11. Always expect to pay more at night, a lot more if its late enough for public transport to have ended.
  12. If the driver is using a meter – the most common scam is to put it onto “night” rate. Worth trying to figure out what that looks like so you can object.
  13. Your hotel has not moved, burned down, or changed name since you booked it, yesterday. Really, it has not, despite what the driver says!
  14. Neither is the museum you want to go to closed for repairs or for an obscure local holiday. Unless of course you want to go to his brother’s tourist shop.
  15. Yes you may well have to pay for the toll roads, this is common in Thailand for example. It will probably still be a cheaper trip if you are on the meter though, because the toll road will be so much faster.
  16. Sometimes when the driver says he can only get close – he’s actually not lying. When taking a cab to a central hotel in Sevilla, Spain, the driver explained carefully that he could only take us close. I was sure I had the translation right, but it didn’t make much sense until we got there, the streets of the old quarter were really,literally too narrow to get his (small) car down! He did offer to carry our bags to!
  17. Its OK to hire a cab in order to cross the street! You won’t be the first foreigner to do this in Saigon! Alternatively – just shadow an old-person across the road – they’ve done it before, and survived, you may well do too!
  18. You SHOULD pay more for an air-conditioned taxi than a open-sided, uncomfortable, noisy and slow tuktuk. But not in Phuket, for some reason the tuktuks think they are worth more than a regular taxi!
  19. Don’t get a cab from the lineup outside of the best hotel in town and expect to get a good deal. Better places are where the locals use cabs; markets, hospitals, schools.
  20. If you want to buy boys, girls, drugs, camels or day trips – your taxi driver is probably not the best contact – though I was offered most of those on a brief trip in Cairo once!
  21. Yes a taxi can be a motorcycle. In Vietnam we had booked a hotel and were met off the bus by the hotel’s own motos – a girl driving the one for me, a boy driving the one for my male friend. They balanced the packs on the front and us on the back and we arrived safely! This is a very good reason why you should travel light!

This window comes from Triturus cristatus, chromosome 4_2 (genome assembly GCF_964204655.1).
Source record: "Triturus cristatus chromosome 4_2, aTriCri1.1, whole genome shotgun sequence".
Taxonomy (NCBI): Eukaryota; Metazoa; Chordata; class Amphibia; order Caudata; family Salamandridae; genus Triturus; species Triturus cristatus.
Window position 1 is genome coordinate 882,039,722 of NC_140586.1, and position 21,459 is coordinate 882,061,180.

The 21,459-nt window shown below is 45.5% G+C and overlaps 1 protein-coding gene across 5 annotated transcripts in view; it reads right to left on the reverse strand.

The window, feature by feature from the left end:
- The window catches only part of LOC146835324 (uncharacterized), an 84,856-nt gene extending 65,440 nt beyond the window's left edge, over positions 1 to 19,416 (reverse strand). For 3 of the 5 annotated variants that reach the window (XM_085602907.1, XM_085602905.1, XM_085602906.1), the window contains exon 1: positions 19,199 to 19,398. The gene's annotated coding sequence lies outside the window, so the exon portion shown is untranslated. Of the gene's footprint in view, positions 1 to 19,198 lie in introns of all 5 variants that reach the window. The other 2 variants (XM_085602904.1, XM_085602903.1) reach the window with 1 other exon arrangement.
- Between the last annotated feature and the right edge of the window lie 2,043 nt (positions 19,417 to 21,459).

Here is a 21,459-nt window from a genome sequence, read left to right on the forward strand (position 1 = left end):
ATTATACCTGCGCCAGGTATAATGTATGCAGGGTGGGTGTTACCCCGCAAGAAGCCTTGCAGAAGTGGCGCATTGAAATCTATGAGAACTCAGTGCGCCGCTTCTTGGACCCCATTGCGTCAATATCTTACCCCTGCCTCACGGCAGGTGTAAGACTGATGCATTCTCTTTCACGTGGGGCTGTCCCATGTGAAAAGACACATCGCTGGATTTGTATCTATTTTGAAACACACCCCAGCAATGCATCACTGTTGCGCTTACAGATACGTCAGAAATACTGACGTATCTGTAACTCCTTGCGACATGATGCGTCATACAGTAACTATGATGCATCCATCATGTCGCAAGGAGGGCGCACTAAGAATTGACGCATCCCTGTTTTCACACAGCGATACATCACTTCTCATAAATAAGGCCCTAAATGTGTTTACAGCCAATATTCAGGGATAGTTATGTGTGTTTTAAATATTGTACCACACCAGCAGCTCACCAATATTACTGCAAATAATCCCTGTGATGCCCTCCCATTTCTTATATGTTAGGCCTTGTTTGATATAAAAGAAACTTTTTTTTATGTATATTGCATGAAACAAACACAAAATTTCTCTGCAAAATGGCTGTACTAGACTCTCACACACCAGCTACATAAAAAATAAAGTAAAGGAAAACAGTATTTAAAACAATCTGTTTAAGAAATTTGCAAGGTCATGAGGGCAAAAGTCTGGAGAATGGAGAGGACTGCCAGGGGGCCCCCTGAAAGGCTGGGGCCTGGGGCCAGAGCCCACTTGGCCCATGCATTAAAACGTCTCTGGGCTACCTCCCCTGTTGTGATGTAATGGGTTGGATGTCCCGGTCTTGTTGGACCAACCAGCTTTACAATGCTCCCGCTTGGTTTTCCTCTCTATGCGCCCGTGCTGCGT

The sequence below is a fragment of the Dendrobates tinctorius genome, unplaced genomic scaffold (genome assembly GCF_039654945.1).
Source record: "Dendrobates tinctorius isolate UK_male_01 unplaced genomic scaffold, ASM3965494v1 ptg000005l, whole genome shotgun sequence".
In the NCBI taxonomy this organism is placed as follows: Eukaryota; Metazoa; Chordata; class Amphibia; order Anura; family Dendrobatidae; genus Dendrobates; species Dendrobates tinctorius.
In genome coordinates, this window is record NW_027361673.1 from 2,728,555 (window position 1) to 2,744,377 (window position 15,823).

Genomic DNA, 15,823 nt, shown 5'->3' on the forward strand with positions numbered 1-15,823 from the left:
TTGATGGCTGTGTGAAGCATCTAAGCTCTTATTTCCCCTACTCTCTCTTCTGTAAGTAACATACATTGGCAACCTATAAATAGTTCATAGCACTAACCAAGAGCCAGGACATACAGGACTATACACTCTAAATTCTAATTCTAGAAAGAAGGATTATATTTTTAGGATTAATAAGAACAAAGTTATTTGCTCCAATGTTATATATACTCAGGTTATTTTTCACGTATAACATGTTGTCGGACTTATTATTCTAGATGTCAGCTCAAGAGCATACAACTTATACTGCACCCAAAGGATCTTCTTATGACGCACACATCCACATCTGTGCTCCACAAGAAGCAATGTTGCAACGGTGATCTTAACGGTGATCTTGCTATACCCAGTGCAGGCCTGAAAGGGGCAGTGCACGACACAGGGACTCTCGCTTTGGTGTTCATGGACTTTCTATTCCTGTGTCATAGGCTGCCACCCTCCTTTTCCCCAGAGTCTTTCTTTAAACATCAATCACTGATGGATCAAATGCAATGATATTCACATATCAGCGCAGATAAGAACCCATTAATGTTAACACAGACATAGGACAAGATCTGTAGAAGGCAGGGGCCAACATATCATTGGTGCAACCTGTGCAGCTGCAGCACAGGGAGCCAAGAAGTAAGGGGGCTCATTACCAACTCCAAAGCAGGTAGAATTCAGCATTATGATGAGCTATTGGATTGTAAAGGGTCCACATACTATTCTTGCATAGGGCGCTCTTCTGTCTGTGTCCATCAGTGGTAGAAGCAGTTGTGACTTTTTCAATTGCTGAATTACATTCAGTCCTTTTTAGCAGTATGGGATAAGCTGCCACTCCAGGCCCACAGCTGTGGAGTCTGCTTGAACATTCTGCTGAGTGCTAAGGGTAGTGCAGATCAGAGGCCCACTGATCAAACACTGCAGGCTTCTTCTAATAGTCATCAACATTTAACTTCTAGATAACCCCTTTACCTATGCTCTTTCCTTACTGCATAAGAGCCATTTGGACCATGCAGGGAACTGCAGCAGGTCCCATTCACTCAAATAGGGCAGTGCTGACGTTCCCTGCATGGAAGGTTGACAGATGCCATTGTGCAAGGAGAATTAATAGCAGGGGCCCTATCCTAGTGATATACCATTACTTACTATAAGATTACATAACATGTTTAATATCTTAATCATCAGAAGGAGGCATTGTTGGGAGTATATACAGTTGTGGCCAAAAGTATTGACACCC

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8 Responses to “21 Ways To Stay Safe in a Taxi”

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  1. Leigh says:

    Sounds like the rest of the world is a bit different to Australia where it’s usually the cabbies who are at risk.

    Also had a friend who lived in the Malaysia who said that a lone thong in the middle of the road did not bode well for the owner who was probably recently deceased. And I thought they were joking!

    • Elisabeth says:

      LOL actually one of the scariest cab rides I ever had from speeding/trafic point of view was in Sydney. I was with my mother and we’d run late to get to airport. Somehow the cab driver took this as a challenge and it was a wild ride which, to my surprise, my mother really enjoyed! And we made the plane!

  2. david says:

    Great tips, I have a friend who does things like this as well. Plus it’ll give me things to talk about when he’s around. Travel talk is much more interesting than pre-successful actors…lol
    Thanks for posting!

  3. Sally K Witt says:

    Very interesting! I loved your stories in with the tips. Fun to read your blog.
    Sally K Witt recently posted..Too cute! Videos to make you smile

  4. Elisabeth says:

    LOL its funny I’ve never really “been” to NYC – but I had to go from JFK to Newark once and the airline laid on an limousine – I got a great informal tour from the taxi driver who had the broadest NY accent out! I think we both thought the other quite odd!

  5. Elisabeth says:

    Thanks Anita that’s what I’m trying to create

  6. Elisabeth says:

    Mindy, Askimet hates you – hence the delay in posting your comment (go to their site and get yourself reincluded!). Thanks for visiting